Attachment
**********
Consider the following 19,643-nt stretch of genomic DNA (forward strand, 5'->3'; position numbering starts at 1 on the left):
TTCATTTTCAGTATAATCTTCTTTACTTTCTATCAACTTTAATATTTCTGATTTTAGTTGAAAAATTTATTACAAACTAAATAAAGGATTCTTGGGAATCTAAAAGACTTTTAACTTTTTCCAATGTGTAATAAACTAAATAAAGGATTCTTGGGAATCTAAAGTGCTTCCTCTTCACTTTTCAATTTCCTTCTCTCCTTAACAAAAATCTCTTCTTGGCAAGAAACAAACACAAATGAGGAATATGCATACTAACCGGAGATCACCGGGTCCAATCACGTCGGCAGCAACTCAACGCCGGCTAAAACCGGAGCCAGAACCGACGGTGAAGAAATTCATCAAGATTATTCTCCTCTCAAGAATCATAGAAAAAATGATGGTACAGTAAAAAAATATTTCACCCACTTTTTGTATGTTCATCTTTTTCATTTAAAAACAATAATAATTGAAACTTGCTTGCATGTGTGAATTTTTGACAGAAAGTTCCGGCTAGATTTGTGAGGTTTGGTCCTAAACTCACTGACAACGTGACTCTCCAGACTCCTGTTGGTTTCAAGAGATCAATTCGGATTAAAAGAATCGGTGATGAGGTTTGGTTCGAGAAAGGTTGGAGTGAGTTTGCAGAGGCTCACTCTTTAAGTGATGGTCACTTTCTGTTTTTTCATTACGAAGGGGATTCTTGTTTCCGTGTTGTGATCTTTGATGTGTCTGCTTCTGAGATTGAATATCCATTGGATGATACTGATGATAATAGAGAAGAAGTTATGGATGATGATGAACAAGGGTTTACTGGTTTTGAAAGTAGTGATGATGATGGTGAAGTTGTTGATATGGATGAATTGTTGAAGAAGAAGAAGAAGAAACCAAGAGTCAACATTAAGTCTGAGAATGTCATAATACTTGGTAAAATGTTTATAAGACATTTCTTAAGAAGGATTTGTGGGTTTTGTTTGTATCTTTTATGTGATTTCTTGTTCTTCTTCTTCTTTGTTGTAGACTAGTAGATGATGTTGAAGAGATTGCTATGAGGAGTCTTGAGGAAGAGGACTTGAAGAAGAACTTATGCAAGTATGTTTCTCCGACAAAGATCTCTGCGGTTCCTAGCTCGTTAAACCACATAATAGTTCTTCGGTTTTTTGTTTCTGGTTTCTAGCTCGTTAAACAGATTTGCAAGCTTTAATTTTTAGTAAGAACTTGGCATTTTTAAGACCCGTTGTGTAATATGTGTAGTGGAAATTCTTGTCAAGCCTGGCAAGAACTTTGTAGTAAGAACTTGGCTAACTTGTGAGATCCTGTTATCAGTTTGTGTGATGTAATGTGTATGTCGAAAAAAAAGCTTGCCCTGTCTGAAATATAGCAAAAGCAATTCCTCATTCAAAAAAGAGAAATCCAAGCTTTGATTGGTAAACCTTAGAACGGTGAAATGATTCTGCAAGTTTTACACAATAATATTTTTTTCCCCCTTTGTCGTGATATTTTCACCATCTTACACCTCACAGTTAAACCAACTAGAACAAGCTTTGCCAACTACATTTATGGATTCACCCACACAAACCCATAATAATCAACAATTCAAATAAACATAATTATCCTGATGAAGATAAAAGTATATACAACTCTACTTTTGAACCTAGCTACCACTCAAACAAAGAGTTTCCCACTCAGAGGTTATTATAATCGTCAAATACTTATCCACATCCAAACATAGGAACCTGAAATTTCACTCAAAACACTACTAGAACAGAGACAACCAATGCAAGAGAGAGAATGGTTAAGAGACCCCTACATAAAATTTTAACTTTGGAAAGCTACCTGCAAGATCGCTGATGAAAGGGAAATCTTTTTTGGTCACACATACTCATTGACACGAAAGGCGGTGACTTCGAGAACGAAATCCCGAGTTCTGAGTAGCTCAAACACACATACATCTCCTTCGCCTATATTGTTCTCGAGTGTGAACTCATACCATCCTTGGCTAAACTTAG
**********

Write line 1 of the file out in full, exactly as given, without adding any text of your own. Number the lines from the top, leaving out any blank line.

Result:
Consider the following 19,643-nt stretch of genomic DNA (forward strand, 5'->3'; position numbering starts at 1 on the left):